“Boom California” held its first of four Boom Conversations in the Pollak Library Tuesday, where two guest speakers discussed the varying aspects of Orange County culture.
Pollak Library faculty fellow and editor of “Boom California” Jason Sexton said the event, Three Orange Counties, was a way to open up conversation about the potentially large changes currently happening in Orange County with rising gentrification, a lack of jobs and a troubling housing market.
Tom Zoellner, an English professor at Chapman University, talked about the often overlooked history of literature in Orange County, as well as the complex identity that people develop living in California.
“There’s something magical still to me, with that sort of knowledge ‘I’m a Californian.’ It’s the apex of a kind of a dream, a dream of what we want to be, what we could be and in some sense, an awareness of what we’re not,” Zoellner said.
Zoellner also recounted the way his students often describe Orange County as “uniform, nice and uncertain.”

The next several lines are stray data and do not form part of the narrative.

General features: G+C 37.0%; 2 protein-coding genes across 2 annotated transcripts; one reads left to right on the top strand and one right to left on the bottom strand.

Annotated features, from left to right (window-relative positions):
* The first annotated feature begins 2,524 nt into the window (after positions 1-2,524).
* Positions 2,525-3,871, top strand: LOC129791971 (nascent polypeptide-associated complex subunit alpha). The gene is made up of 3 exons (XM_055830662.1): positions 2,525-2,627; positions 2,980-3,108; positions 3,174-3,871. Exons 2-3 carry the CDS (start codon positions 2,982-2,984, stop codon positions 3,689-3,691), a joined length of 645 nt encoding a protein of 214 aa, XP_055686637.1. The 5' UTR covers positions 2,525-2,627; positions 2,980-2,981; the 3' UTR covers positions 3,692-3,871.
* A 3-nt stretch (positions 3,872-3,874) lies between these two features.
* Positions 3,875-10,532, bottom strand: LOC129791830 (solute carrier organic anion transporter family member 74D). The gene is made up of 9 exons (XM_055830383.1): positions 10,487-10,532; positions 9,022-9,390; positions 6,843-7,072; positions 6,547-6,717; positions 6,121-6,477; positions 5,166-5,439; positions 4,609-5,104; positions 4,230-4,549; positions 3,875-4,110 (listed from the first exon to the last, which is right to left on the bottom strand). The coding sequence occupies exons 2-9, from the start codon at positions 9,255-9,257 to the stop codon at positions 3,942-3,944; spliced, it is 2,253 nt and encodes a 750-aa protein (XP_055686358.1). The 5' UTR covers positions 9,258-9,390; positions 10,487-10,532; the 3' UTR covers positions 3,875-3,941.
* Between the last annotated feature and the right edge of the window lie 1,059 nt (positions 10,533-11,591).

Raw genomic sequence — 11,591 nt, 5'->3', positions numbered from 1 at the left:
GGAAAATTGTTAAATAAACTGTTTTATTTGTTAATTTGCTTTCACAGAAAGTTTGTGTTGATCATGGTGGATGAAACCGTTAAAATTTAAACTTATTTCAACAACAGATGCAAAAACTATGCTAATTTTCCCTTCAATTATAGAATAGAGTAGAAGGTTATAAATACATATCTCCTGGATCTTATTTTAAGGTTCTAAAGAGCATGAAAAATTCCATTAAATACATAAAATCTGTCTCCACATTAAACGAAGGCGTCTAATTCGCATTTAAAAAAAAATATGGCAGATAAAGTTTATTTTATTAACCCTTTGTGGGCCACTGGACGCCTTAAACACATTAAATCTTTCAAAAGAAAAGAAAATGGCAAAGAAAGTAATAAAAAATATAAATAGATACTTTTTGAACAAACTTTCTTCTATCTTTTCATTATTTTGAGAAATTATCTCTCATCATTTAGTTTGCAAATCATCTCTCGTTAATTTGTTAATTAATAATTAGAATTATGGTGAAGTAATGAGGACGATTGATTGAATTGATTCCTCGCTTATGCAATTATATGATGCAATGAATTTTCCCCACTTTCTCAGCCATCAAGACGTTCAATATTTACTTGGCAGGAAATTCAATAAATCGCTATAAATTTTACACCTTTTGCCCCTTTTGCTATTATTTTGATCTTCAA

Cal State Fullerton Professor of American studies Elaine Lewinnek, Ph.D., talked about the diverse history of Orange County and its lasting effect on the community.
“I feel like there’s so many layers of history and culture here that aren’t often talked about and that are worth noting,” Lewinnek said. “These are our stories, and we need to keep telling them, not just to keep some creative class here, but to know who’s been here and what their struggles have been and what their current struggles are.”
Audience members were able to ask speakers their own questions near the end of the talk and participate in the dialogue.
“We have big issues in Orange County, and these are conversations that we want to be having in the Pollak Library, that we want to be having with our students, for our students and for the sake of finding better ways to engage,” Sexton said.
The next Boom Conversation will be held Oct. 24 in Pollak Library on Latin American religion in Southern California.